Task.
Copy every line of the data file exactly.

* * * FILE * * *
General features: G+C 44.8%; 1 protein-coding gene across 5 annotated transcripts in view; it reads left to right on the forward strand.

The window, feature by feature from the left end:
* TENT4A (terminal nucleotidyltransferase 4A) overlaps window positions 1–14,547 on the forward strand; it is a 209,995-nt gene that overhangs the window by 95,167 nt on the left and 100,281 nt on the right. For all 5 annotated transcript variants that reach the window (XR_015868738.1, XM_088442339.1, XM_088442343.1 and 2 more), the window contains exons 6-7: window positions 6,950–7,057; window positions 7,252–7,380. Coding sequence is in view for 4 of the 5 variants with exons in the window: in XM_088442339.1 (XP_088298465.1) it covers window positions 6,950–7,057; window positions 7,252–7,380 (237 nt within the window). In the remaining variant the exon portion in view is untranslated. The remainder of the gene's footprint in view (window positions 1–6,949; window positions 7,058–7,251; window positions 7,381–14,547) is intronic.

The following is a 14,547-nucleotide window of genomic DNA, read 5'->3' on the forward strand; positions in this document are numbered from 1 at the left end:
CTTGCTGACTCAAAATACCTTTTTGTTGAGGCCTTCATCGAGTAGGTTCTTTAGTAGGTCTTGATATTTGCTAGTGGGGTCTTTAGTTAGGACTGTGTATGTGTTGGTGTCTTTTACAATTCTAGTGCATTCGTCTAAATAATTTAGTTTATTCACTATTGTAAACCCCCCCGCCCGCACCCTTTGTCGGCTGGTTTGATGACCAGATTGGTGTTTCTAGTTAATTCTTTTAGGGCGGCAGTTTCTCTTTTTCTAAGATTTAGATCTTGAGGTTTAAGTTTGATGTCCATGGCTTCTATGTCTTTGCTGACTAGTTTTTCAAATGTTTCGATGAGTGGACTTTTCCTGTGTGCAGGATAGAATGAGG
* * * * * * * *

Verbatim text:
General features: G+C 44.8%; 1 protein-coding gene across 5 annotated transcripts in view; it reads left to right on the forward strand.

The window, feature by feature from the left end:
* TENT4A (terminal nucleotidyltransferase 4A) overlaps window positions 1–14,547 on the forward strand; it is a 209,995-nt gene that overhangs the window by 95,167 nt on the left and 100,281 nt on the right. For all 5 annotated transcript variants that reach the window (XR_015868738.1, XM_088442339.1, XM_088442343.1 and 2 more), the window contains exons 6-7: window positions 6,950–7,057; window positions 7,252–7,380. Coding sequence is in view for 4 of the 5 variants with exons in the window: in XM_088442339.1 (XP_088298465.1) it covers window positions 6,950–7,057; window positions 7,252–7,380 (237 nt within the window). In the remaining variant the exon portion in view is untranslated. The remainder of the gene's footprint in view (window positions 1–6,949; window positions 7,058–7,251; window positions 7,381–14,547) is intronic.

The following is a 14,547-nucleotide window of genomic DNA, read 5'->3' on the forward strand; positions in this document are numbered from 1 at the left end:
CTTGCTGACTCAAAATACCTTTTTGTTGAGGCCTTCATCGAGTAGGTTCTTTAGTAGGTCTTGATATTTGCTAGTGGGGTCTTTAGTTAGGACTGTGTATGTGTTGGTGTCTTTTACAATTCTAGTGCATTCGTCTAAATAATTTAGTTTATTCACTATTGTAAACCCCCCCGCCCGCACCCTTTGTCGGCTGGTTTGATGACCAGATTGGTGTTTCTAGTTAATTCTTTTAGGGCGGCAGTTTCTCTTTTTCTAAGATTTAGATCTTGAGGTTTAAGTTTGATGTCCATGGCTTCTATGTCTTTGCTGACTAGTTTTTCAAATGTTTCGATGAGTGGACTTTTCCTGTGTGCAGGATAGAATGAGG